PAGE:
You can also do anything in between. How quickly you complete your REG review depends on how much time you have to study in a week. However, you must study regularly so you can retain the information and keep moving forward.

Study Tips for CPA REG Exam

Some people really have a problem with tax. In fact, I am one of them. Yes, I absolutely hated REG. But I managed to get an 84 because I hated it so much that I couldn’t imagine having a retake.

Study Tips for Tax Haters

If you feel the same as I did about REG, then decide to study hard so you can get it over with! Following these study tips will help:

  1. Bookend your study of taxation with review of more preferable topics.

Personally, I found business law and ethics to be easier (but still not easy) than tax. So, whenever I was done with a section on taxation, I would “treat” myself with a section of law or ethics.

  1. Break up your study sessions with practice quizzes.

It’s hard for me to concentrate on something I really don’t like. To mitigate this, I would break my studies up into smaller, more manageable sections by working on the practice quizzes and tests.

  1. Don’t stress over low quiz scores in the beginning.

At the beginning of your review, you might get most of the practice quiz questions wrong. That’s normal and fine. So, don’t worry about the numbers. Instead, keep testing yourself on your weak areas until the concepts really sink in. As you deepen your comprehension of the concepts and start to strengthen your weak areas, you’ll see those quiz scores rise. You’ll then have more confidence and be more energized to keep moving forward in your studies.

Study Tips for Tax Lovers

On the other hand, if you enjoy taxation, lucky you! Now, you just have to focus on mastering business law and ethics. Don’t underestimate the ethics content. Some of my friends did and bombed the exam because of it. Ethics can sometimes feel like a more subjective area and give candidates trouble.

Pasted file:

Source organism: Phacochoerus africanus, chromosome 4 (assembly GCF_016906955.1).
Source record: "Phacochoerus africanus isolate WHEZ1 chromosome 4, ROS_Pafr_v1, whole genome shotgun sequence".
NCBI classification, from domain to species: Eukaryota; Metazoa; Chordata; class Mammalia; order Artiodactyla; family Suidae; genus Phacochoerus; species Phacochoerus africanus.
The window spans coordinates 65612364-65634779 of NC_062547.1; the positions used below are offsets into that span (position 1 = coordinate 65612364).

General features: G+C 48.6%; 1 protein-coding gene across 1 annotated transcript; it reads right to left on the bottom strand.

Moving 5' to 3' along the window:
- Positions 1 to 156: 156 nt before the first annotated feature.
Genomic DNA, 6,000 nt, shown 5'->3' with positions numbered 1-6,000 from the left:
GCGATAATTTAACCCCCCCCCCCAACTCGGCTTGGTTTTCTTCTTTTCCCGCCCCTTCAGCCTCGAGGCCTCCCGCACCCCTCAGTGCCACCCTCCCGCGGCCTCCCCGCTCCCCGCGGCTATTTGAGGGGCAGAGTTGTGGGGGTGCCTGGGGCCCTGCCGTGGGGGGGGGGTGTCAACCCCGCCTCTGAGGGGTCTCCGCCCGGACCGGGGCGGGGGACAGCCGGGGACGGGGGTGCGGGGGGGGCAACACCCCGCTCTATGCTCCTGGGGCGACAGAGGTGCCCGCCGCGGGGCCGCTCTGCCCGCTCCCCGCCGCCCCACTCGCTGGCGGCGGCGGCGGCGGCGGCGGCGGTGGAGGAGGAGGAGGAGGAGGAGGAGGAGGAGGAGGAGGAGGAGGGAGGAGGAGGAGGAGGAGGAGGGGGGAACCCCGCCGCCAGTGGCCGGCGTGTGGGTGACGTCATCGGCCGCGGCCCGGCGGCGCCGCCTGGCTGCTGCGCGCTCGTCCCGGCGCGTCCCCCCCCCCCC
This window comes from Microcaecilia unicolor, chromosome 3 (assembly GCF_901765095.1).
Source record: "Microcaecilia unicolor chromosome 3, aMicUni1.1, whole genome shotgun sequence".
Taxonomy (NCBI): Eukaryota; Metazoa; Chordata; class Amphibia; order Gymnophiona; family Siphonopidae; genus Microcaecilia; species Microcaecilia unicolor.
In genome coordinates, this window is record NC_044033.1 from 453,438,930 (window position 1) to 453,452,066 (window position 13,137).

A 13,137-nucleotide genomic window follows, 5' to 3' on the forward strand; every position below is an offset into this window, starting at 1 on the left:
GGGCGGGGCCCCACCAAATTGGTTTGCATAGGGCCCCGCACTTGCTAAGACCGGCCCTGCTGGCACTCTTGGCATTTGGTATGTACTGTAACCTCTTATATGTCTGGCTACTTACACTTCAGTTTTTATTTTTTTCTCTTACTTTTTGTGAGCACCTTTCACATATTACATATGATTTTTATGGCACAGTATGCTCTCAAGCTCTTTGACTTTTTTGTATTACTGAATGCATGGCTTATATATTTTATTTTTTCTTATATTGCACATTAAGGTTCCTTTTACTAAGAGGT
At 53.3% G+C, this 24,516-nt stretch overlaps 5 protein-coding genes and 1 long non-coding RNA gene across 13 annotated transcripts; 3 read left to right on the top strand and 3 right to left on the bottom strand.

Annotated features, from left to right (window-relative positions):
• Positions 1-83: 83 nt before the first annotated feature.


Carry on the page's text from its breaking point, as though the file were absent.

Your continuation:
If your first few practice quizzes prove that ethics is a weak area for you, then the best approach is to take many, many practice quizzes until you understand the concepts inside and out. I can’t think of any other way to work on this besides repeated practice. Also, don’t forget to keep drilling yourself on troublesome topics. My strategy was to take quizzes with questions about my weaker areas at least twice so I knew that I really understood why I got those questions wrong. That’s how I steadily increased my score from the low 60s at the beginning to an 84 on the final exam.

More Help for the CPA Exam

With all its focus on taxation, the REG CPA Exam section may not be the easiest for you. But you can still pass it, especially when you learn more about how to pass the CPA Exam from this site. I can tell you how to study effectively for exams and give you the CPA Exam tips you need to succeed. Most importantly, I can help you find the best CPA review course for you. Then, once you’ve chosen a course, use my CPA review discounts to save big your CPA Exam prep!

About the Author Stephanie Ng

I am the author of How to Pass The CPA Exam (published by Wiley) and the publisher of this and several accounting professional exam prep sites

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  • Art says:

    I have purchased the ExamMatrix study guide and currently trying to get ready for REG. I’ve been out of school for a while. It is very time consuming. Thanks for the suggestions above. Any others?

  • Nitin Kapoor says:

    Hi,I appeared for my Reg section in 1Q 2017 but failed . This is my last section that is left and i am really worried and confused as to which window I should give it since my FAR is getting lapsed in October 2017. Please suggest. Thanks

  • sharon says:

    good tips!